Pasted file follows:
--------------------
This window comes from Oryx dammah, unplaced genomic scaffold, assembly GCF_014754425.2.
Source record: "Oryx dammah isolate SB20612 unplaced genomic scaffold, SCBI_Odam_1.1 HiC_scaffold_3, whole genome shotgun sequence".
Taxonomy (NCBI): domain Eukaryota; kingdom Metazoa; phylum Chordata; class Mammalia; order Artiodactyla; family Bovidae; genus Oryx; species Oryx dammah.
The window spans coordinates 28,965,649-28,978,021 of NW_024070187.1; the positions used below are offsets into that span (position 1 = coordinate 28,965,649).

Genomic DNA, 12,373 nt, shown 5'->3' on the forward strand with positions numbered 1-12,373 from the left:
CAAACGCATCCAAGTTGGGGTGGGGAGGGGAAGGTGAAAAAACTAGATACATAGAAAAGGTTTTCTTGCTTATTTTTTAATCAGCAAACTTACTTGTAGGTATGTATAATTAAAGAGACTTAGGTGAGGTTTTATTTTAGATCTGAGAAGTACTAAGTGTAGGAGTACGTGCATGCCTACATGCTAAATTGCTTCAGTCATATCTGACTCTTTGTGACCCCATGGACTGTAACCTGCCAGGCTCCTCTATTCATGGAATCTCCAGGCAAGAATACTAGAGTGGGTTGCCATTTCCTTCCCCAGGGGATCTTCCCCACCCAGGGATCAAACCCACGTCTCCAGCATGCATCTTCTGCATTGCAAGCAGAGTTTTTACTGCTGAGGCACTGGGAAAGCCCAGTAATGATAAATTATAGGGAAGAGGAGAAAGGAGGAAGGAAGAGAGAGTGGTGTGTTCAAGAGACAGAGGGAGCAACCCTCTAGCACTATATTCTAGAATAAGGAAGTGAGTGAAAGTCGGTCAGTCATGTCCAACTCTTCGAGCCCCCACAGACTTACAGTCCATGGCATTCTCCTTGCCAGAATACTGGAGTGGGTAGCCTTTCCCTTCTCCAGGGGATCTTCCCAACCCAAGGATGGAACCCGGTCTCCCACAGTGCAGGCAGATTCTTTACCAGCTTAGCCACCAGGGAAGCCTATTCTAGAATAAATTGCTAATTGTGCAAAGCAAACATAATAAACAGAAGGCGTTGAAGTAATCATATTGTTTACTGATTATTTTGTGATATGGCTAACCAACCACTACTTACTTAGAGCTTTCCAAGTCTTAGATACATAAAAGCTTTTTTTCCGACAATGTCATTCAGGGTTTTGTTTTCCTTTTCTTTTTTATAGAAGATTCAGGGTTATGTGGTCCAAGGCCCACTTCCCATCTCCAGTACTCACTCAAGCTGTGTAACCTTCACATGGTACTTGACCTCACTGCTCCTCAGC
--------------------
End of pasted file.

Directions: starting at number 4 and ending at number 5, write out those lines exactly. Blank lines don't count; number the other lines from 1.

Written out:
The window spans coordinates 28,965,649-28,978,021 of NW_024070187.1; the positions used below are offsets into that span (position 1 = coordinate 28,965,649).

Genomic DNA, 12,373 nt, shown 5'->3' on the forward strand with positions numbered 1-12,373 from the left: